The Ontario government has launched an online database providing centralized course-to-course information for post-secondary students looking to transfer credits.
The ONTransfer.ca website was announced in mid-January and the Ministry of Training, Colleges and Universities is in the early stages of developing the initiative’s functionality and offerings. Similar online transfer guides have been launched in previous years in British Columbia and Alberta.
“What we’re trying to put in place is a system-wide process that ultimately will involve all, hopefully, post-secondary institutions in Ontario,” said Brad Duguid, Minister of Training, Colleges and Universities.
The new website will serve as an interactive guide, building on a static course-mapping initiative by the Ontario Council on Articulation and Transfer. ONCAT was established in 2011 among all 44 public post-secondary institutions in Ontario.
At this point, the University of Toronto, McMaster University, the University of Ottawa and Western University have not signed onto the ONTransfer initiative. Algonquin College, Cambrian College, Confederation College and St. Lawrence College are also not yet committed.
According to McMaster University’s provost, David Wilkinson, McMaster applied to join the database but a glitch along the way led to the university being excluded when the initiative was announced.
“We’re actually very interested in the credit transfer process. The best we can understand is there was a paperwork mix-up somewhere and the courses we accept for credit are not loaded on the database, so we’re in the process of fixing that,” Wilkinson said.
Siobhan Nelson, the University of Toronto’s vice-provost (academic), said the university will be “watching how the mobility and student success rolls out” before participating in the initiative.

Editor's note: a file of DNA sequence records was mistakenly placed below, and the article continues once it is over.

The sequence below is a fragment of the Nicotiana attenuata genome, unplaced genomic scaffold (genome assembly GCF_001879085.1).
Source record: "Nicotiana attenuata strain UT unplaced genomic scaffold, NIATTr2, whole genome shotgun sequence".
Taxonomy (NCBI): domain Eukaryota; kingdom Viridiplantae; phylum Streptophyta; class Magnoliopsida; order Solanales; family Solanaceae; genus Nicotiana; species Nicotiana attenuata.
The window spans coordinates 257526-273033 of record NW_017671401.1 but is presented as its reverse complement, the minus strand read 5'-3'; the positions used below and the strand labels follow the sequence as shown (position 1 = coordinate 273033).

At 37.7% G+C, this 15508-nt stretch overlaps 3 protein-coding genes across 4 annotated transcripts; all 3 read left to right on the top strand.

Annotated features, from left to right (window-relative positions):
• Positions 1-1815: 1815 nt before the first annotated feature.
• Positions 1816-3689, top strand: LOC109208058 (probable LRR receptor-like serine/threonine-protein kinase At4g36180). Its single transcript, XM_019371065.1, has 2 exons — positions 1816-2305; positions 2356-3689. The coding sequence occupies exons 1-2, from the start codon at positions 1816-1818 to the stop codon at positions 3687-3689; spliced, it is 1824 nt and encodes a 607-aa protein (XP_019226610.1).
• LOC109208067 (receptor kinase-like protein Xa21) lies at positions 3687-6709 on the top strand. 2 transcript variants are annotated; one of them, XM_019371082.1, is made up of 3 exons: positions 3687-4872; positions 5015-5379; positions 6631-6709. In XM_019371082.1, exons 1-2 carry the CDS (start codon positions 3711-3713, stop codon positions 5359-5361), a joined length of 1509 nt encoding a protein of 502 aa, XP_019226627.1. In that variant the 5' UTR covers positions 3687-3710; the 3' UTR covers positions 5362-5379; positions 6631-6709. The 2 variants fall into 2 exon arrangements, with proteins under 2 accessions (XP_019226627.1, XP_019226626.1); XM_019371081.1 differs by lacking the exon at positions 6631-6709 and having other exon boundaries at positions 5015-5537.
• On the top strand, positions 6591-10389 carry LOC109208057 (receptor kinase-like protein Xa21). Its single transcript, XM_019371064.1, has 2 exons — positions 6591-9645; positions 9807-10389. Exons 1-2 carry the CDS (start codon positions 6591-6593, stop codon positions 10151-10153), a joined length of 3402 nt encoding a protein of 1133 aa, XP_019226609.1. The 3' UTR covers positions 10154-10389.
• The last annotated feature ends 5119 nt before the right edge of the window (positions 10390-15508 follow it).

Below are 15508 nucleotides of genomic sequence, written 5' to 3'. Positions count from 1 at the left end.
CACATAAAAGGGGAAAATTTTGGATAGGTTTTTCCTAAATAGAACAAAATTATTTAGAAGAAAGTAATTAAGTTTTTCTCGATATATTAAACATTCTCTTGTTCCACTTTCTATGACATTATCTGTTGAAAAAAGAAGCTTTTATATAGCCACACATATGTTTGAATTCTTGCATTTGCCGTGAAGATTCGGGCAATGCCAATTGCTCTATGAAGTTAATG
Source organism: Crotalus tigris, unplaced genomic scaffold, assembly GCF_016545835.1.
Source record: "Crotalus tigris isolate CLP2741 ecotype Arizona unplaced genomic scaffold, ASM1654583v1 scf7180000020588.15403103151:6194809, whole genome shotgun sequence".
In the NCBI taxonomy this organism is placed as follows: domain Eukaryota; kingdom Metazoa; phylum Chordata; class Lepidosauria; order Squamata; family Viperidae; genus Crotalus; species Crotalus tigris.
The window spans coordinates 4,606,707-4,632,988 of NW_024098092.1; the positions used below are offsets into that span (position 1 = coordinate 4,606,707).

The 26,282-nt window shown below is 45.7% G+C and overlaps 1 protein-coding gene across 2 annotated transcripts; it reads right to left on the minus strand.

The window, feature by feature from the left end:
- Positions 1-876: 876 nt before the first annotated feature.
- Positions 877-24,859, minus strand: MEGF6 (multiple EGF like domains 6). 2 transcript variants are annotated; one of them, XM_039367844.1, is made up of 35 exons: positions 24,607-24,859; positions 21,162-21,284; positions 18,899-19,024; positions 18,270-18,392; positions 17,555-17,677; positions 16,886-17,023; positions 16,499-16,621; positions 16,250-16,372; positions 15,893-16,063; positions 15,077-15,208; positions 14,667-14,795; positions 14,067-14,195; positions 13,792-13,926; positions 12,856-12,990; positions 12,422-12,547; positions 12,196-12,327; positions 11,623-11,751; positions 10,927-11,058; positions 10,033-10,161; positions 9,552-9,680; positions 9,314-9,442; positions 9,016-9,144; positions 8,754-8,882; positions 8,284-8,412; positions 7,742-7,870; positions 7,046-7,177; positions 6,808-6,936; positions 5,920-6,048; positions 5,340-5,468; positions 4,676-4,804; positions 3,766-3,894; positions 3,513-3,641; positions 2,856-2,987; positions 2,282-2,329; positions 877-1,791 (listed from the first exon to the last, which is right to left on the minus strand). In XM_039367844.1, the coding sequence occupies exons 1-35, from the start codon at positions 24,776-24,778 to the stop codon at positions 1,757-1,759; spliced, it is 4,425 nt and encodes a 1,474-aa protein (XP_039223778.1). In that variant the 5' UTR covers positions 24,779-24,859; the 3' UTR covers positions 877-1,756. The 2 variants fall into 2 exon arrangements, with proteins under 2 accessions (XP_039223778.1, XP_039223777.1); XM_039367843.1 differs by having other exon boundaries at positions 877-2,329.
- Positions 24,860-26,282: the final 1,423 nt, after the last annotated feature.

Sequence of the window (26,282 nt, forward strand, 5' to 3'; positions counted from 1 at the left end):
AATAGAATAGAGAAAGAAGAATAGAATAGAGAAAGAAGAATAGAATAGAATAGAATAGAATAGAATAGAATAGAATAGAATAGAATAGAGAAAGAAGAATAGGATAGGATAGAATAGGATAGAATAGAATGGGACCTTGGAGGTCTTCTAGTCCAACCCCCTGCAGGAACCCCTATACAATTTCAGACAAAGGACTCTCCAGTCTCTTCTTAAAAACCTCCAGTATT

“We want to see the concept tested before we go into it fully,” Nelson said. The University of Toronto is part of another credit transfer consortium established in 2011 among seven research-intensive universities in Ontario known as the ‘G7’.
“We looked at our records of where students are transferring into our programs and what courses they are taking credit for. That actually accounts for most of the credit transfer requests the U of T gets,” Nelson said. “Our key issue is we want to make sure we facilitate student success and credit transfer in equal measure.”
A separate consortium for engineering transfers is in the works, again linking the universities in the G7. The consortium would provide transfer pathways primarily among first- and second-year engineering courses.
The ONTransfer initiative, part of a $73.7 million investment by the Ontario government over five years, will unfold alongside the government’s push for greater differentiation among post-secondary institutions. As universities and colleges develop further in niche areas, they will also be expected to find commonalities in course offerings and provide more opportunities for student mobility. How that process will unfold remains to be seen.
“It’s a question that we [at McMaster] ask ourselves and we also engage the ministry on, because the ministry is pushing universities to be differentiated one from another in a number of ways,” Wilkinson said. “So the more we become differentiated, the more difficult it is to imagine a credit transfer system that treats courses that look similar at different universities as being ‘equivalent’ in both content and quality.”
One major challenge in determining course equivalencies is tracking what happens when courses at different universities change year to year.
“When you think about this over time, maintaining the currency of that database is an issue. I think for that reason this will develop perhaps more slowly than you might otherwise imagine, because we do need to make sure that when we accept an equivalence of a course it’s actually the same course that we evaluated,” Wilkinson said.
The ministry estimates that about 21,500 post-secondary students transfer between Ontario post-secondary institutions annually, and that transfer pathways have doubled to 600 over the past two years. By 2015, the ministry intends to “implement a well-established, province-wide credit transfer system” that would “expand and improve” post-secondary transfer pathways.